- The Commission intends to pursue compliance with the CCTS participation requirement by all means at its disposal. In general, this could include registering any AMP-related debts and mandatory orders in the Federal Court and initiating proceedings to enforce such orders.
- The Rules of Procedure apply to this proceeding. The Rules of Procedure set out, among other things, the rules for the content, format, filing, and service of interventions, answers, replies, and requests for information; the procedure for filing confidential information and requesting its disclosure; and the conduct of public hearings. Accordingly, the procedure set out below must be read in conjunction with the Rules of Procedure and related documents, which can be found on the Commission’s website at www.crtc.gc.ca, under “Statutes and regulations.” The guidelines set out in Broadcasting and Telecom Information Bulletin 2010-959 provide information to help interested persons and parties understand the Rules of Procedure so that they can more effectively participate in Commission proceedings.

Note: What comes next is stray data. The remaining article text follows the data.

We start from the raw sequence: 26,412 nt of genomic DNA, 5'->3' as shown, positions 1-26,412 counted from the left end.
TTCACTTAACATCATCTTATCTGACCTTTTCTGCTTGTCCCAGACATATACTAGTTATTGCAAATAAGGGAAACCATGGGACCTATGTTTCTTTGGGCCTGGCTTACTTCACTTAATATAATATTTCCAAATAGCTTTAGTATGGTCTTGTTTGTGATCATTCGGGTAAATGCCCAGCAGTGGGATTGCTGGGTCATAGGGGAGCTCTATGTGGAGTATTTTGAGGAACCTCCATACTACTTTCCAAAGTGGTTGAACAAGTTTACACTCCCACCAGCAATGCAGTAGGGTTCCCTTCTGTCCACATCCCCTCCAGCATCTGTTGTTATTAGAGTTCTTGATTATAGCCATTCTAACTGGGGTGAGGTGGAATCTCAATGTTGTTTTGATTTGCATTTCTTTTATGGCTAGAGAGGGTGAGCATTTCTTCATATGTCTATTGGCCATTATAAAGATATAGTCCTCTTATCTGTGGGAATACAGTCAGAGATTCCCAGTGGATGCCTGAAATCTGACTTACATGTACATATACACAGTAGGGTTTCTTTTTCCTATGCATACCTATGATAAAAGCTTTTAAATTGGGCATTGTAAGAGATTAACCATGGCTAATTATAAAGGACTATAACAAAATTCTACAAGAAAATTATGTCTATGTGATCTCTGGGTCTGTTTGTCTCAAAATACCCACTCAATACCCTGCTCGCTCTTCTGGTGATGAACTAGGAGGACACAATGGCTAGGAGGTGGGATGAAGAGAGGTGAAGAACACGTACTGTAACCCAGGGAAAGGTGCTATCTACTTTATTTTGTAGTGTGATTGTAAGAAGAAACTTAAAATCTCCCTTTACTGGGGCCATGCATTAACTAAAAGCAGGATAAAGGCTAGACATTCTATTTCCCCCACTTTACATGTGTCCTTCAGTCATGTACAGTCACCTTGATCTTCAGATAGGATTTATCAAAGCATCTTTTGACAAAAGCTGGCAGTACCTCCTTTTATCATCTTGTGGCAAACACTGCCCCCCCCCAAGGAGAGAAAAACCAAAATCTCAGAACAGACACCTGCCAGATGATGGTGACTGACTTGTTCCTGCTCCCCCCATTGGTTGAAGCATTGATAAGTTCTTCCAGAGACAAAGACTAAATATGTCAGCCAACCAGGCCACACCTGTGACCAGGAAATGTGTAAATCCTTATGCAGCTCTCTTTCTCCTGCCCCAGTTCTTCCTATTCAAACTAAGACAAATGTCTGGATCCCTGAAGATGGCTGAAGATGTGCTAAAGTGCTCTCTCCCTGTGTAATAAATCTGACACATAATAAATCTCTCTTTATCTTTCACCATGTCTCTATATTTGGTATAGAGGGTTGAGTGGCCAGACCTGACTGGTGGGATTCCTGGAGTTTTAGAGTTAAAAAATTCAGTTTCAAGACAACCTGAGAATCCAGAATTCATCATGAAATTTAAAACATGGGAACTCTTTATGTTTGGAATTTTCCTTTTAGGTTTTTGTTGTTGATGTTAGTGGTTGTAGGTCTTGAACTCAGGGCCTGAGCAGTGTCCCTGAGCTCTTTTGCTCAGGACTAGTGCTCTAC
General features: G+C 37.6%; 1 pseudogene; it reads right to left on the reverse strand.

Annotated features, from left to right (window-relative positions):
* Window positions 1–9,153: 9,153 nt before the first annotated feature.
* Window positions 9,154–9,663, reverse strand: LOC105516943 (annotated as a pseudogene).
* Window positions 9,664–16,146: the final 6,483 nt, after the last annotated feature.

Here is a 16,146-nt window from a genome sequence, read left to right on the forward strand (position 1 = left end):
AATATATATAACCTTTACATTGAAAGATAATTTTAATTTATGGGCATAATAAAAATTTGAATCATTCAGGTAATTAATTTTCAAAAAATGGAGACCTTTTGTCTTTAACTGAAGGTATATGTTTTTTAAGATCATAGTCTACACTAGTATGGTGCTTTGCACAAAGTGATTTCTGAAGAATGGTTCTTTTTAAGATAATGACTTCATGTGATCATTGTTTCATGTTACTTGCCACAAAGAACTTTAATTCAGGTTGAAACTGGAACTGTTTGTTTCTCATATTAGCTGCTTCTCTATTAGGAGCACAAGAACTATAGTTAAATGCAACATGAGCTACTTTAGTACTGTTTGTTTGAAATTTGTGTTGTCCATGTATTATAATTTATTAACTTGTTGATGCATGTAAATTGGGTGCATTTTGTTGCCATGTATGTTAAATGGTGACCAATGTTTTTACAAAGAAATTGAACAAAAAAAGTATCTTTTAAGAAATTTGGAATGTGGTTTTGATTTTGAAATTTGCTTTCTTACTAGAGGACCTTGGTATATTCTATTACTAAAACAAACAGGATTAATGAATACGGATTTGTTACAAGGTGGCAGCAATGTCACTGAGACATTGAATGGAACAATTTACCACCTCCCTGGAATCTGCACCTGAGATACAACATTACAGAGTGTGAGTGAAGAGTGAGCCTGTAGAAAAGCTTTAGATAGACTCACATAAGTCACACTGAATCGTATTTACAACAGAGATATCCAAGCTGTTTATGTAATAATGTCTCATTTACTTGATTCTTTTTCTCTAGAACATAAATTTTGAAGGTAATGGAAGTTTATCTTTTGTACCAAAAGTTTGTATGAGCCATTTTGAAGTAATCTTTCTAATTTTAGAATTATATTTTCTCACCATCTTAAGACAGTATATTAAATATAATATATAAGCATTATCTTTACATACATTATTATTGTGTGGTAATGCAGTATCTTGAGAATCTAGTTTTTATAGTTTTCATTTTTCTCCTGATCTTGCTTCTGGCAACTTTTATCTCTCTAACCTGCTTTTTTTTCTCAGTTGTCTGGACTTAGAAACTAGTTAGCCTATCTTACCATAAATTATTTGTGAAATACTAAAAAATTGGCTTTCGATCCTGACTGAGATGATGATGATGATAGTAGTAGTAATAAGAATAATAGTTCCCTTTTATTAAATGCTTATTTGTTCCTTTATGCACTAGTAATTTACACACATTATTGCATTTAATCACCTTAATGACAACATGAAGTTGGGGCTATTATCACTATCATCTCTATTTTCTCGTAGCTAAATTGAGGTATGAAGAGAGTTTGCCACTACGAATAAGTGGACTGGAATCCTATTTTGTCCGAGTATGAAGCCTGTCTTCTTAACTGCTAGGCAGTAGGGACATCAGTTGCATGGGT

- Haute-Vitesse.com and the individual listed in Appendix 1 are made parties to this proceeding. They are to file their submissions with the Commission by 21 April 2022.
- Interested persons may also file interventions on these matters. Interested persons who wish to become parties to this proceeding must file an intervention with the Commission regarding the above-noted issues by 21 April 2022. The intervention must be filed in accordance with section 26 of the Rules of Procedure.
- Parties are permitted to coordinate, organize, and file, in a single submission, interventions by other interested persons who share their position. Information on how to file this type of submission, known as a joint supporting intervention, as well as a template for the accompanying cover letter to be filed by parties, can be found in Telecom Information Bulletin 2011-693.
- All parties may file replies to interventions with the Commission by 6 May 2022. Parties can consult the Commission’s website to determine who has filed interventions for the purpose of exercising their right of reply.
- The Commission encourages interested persons and parties to monitor the record of this proceeding, available on the Commission’s website at www.crtc.gc.ca, for additional information that they may find useful when preparing their submissions.